1) Immunity

2) Function

3) Secretion

4) Results

IL-12 stimulates the differentiation into TH1, without this = mycobacterial infections, Tx:IFN-y


1) Cell mediated

2) Activate macrophages and cytotoxic T- cells

3) IL-2, IFN-y, lymphotoxin B

4) Cytotoxicity, delayed hypersensitivity


1) Immunity

2) Function

3) Secretion

4) Results

IL4 promotes the differentiation from naive

1) Humoral (antibody- mediated)

2) Activate B-cells, promote class switching

3) IL-4, 5, 10, 13

4) Secretion of antibodies

Atropine intoxication, can be emulated by?

Tricyclic antidepressants (amitriptyline)

Cardiac output

CO= Stroke volume x Heart rate

CO= O2 consumption/ arteriovenous O2 difference

Antifungals mechanism of action

1) Cell wall

2) Cell membrane

3) DNA&RNA synthesis

1) Echinocandins (caspofungin, micafungin) inhibits glucan from cell wall

2) Triazoles (Keto,fluco,itra,vori) inhibit ergosterol synthesis

Polyenes (Anfot B, nystatin) Bind ergosterol molecules in fungal cell membranes, creating pores and lysis

Allylamines (terbinafine) synthesis ergosterol [squalene epoxidase]

3) Pyrimidines (Flucytosine) converted to 5-fluoracil within the fungal cell and interferes with RNA and protein synthesis

Patient with lump in neck, grow slowly, smoker, biopsy reveals abnormal cells with t(14:18) chromosomal translocation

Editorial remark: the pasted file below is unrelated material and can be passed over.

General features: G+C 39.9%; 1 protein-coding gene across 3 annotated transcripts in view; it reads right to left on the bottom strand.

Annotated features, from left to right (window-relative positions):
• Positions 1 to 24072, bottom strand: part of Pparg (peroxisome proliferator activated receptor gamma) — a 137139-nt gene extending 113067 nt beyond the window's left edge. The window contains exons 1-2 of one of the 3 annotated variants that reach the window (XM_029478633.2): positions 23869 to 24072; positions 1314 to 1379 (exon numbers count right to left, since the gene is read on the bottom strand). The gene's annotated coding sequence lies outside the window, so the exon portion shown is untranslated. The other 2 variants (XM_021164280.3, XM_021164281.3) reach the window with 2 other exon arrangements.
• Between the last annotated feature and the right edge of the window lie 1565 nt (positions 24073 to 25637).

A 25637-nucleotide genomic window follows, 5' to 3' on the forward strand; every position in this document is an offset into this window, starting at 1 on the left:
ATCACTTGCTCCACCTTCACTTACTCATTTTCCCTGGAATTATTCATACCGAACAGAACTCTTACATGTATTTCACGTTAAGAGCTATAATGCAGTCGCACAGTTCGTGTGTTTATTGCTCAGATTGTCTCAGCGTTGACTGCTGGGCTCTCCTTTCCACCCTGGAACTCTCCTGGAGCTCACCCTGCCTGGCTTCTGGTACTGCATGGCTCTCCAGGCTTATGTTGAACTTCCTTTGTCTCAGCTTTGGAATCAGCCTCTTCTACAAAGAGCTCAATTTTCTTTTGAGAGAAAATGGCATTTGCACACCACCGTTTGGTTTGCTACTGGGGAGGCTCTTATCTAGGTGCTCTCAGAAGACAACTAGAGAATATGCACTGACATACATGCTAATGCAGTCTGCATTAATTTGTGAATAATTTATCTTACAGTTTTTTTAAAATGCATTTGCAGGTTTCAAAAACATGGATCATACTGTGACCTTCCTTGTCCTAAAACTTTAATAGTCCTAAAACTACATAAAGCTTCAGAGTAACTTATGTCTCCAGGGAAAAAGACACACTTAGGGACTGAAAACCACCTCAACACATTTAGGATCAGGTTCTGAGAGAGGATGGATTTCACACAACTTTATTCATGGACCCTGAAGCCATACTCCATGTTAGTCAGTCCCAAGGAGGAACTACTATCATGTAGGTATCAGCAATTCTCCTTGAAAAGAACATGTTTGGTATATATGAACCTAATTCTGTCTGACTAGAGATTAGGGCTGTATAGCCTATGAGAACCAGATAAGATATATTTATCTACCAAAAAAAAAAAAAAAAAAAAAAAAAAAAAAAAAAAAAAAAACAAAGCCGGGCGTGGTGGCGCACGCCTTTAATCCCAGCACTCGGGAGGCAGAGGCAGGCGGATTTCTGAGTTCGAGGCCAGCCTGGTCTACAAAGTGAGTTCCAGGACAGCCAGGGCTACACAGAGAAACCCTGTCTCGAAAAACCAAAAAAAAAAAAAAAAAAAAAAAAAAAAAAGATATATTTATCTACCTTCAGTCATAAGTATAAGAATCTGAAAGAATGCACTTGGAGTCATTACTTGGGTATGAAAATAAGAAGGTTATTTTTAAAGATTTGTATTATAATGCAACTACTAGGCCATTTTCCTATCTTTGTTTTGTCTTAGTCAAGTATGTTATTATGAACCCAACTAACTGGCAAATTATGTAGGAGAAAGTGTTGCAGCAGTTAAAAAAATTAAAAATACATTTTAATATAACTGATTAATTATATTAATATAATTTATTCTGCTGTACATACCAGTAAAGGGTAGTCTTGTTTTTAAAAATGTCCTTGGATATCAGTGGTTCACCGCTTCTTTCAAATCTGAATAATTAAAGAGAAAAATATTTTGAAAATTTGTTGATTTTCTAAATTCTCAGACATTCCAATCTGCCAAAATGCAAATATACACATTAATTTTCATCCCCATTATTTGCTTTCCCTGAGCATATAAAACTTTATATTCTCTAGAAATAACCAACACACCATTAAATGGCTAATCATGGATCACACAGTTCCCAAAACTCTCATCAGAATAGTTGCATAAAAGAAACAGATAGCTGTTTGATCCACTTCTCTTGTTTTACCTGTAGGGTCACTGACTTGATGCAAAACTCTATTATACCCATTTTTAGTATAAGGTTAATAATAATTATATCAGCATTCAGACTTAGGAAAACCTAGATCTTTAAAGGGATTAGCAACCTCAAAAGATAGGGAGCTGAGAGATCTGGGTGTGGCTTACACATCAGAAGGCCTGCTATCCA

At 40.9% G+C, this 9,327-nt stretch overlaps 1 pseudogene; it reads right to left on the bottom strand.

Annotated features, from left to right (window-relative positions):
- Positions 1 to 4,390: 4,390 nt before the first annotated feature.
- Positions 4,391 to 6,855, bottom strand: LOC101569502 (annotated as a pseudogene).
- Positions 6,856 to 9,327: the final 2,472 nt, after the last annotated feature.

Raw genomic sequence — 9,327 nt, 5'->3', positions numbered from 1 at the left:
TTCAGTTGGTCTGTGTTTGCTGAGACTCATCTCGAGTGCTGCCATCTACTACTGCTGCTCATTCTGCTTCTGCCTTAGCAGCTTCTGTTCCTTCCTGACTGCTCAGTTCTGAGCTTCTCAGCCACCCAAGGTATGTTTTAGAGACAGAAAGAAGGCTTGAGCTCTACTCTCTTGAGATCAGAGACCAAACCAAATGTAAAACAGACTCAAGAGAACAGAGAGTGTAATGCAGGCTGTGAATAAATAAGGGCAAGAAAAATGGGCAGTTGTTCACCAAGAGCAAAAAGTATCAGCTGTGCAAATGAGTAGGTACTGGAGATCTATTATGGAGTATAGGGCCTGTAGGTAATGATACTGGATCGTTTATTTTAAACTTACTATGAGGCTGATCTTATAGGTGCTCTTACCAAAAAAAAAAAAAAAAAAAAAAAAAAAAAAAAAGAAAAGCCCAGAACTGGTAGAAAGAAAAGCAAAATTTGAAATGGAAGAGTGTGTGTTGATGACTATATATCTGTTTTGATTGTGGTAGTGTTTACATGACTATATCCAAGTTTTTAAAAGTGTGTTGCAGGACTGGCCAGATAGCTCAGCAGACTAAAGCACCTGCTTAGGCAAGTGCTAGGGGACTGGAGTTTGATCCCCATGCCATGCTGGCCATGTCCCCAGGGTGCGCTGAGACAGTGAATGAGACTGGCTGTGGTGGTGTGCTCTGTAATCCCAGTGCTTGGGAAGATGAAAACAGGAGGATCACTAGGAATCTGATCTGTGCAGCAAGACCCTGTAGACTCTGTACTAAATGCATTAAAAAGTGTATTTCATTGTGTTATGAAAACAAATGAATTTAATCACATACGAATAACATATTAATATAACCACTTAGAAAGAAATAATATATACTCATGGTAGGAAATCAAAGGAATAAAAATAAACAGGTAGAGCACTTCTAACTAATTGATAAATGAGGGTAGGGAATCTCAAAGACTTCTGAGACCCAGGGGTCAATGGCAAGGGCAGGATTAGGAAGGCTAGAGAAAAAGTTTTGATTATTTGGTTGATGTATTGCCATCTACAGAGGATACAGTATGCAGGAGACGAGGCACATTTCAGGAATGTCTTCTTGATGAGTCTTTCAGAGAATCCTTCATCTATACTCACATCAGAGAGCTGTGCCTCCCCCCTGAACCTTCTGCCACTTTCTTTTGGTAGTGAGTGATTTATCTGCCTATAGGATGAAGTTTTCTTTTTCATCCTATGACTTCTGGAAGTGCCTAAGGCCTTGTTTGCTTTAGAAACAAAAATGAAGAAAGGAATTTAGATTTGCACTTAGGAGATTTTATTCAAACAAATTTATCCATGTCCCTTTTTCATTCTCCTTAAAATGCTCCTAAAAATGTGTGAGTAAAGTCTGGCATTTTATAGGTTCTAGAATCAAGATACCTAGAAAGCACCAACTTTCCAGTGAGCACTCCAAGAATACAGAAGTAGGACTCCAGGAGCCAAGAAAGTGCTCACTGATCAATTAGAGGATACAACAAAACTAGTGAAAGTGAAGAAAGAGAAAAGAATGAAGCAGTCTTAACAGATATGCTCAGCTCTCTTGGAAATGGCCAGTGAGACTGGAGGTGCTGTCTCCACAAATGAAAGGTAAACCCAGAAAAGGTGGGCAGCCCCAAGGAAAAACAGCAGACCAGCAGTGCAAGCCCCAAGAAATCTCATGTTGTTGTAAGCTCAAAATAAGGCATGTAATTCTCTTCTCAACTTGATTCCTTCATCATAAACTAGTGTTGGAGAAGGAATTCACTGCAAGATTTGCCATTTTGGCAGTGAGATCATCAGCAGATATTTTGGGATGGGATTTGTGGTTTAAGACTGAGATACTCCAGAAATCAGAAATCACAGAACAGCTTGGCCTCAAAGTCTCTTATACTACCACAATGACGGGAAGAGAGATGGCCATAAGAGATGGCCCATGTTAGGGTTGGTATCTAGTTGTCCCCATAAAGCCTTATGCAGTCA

Follicular lymphoma (B lymphocytes) translocation between chromosomes 14 and 18 which causes Bcl-2 over expression (protoncogene)

Causes of pure red cell aplasia

Thymoma, lymphocytic leukemias, parvovirus B19 infection

Avidly Bromodeoxyuridine uptake, what does it mean?!

High number of tumor cells in S phase, that are present, high grade, poor prognosis

Diminished relaxation of cricopharyngeal muscles during swallowing results in increased intraluminal pressure in the oropharynx. What happens if the mucosa herniate through a zone of muscle weakness in post hypo pharynx?

I form a Zenker diverticulum, presents in elderly patients with oropharyngeal dysphagia, halitosis, regurgitation , recurrent aspiration